Rumors of gold mines in southern McClain County persist to this day although little has been found to substantiate them. John Womack directed us to many tidbits of information in previous early day papers in addition tot he site of a Spanish arrastra (ore grinding stone) near the past location of old Golden. In recent weeks, Bud Hardcastle (of Jesse James fame) has revisited these locations and placed them on the property of Historical Society members, Warren and Joy Thompson.
The Oklahoma Employment Security Commission Development pamphlet located "Golden City" in southern McClain County area in 1896-97. Queries to the Oklahoma Department of Mines produced the fact that they had no record or information on the subject, though they basically recorded coal mines. It is logical to assume that if there WERE profitable diggings, the owners would not publicize the fact. However, Nathan Byars published "A Card" in the Purcell Register January 3, 1896 disclaiming his associated with a Johnsonville gold mine. An assayers report of "red oxide with no indication of precious metal" did give basis to rumors at least!
Other notes gave basis to the rumors and were as follows:
(PUR REG 3-9-1893) Five carloads of copper ore were shipped to (Argentine) Kansas City smelter this week.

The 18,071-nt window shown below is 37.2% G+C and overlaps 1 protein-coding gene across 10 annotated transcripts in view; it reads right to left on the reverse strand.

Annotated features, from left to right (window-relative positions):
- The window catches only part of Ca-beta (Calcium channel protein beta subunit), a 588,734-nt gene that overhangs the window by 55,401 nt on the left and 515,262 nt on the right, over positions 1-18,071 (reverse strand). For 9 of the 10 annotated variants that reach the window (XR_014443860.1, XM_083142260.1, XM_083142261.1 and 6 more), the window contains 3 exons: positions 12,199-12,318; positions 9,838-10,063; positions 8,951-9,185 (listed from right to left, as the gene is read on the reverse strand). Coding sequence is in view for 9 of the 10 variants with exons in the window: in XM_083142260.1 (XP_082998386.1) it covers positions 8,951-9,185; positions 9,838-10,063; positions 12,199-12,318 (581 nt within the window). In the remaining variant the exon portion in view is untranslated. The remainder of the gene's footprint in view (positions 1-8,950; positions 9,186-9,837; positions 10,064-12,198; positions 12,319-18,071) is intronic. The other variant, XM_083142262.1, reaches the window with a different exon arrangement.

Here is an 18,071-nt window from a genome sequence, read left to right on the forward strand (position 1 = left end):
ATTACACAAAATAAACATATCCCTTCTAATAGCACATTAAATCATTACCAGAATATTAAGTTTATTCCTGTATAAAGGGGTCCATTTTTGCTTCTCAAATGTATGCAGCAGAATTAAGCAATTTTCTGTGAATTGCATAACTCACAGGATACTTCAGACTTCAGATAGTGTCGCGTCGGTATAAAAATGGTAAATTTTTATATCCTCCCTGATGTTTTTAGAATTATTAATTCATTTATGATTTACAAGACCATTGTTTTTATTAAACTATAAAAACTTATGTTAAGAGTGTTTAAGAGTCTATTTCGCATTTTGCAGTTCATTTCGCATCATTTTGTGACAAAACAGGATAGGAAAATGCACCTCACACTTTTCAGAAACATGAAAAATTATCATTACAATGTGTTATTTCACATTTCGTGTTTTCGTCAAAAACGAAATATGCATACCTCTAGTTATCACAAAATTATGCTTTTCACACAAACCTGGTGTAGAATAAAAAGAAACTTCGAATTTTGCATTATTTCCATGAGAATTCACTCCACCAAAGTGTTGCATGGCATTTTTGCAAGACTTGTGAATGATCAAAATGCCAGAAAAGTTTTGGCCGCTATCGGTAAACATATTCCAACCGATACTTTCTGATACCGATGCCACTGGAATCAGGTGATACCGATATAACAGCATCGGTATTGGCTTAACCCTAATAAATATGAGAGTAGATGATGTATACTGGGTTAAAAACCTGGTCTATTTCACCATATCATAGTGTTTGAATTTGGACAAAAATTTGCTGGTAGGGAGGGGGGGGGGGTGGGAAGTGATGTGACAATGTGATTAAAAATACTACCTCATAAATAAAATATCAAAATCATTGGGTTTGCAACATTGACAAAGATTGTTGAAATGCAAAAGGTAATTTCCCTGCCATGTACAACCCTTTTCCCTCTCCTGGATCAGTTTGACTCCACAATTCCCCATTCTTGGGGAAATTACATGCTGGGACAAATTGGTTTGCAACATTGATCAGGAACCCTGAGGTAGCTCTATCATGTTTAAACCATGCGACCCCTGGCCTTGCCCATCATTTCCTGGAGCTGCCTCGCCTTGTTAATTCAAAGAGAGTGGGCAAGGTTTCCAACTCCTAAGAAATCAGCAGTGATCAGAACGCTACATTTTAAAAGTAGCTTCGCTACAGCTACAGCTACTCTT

(PUR ENQ 10-24-1895)l; Henry Easton of Lexington told the editor that miners were excited over the recent gold discoveries near Johnsonville.
(NOR TRAN 10-27-1893) The Choctaw Coal and Mining Company of Johnsonville IT are advertising for 50 men to work in mines.
(PUR REG 1-3-1896( Johnson-Eagle Consolidated Mining Company organized December 30 (1895) with a capitol stock of $150,000.
(PUR REG 4-1-1897) W.T. James reported returned home from Eagle mines Friday evening and reports foundation for the machinery has been laid and is now ready for machinery which is expected in a few days. The same paper reported that a Register representative visited the mines of the Johnsonville Eagle Mining Company and gave a glowing report of the activity. However, the column ended with the comment "April Fool's Day". (I do not know whether this is John's or the reporter's comment.)
A telephone discussion with the former Vernon Mitchell reported that he had never found any proof that anything was found that was enough to pay expenses. He did locate what he believed to be the arrastra with a tree growing from the post in the center. He said that it was a prominent picnic spot for local youths.
The Chronicles of Oklahoma has an article on Spanish arrastras in the Wichitas, also one including a trip to the McClain County stone by George Shirk and a report in 1891 of an 70 year old Mexican, who as a boy had prospected with his father in the area.
There ARE plenty of stories!
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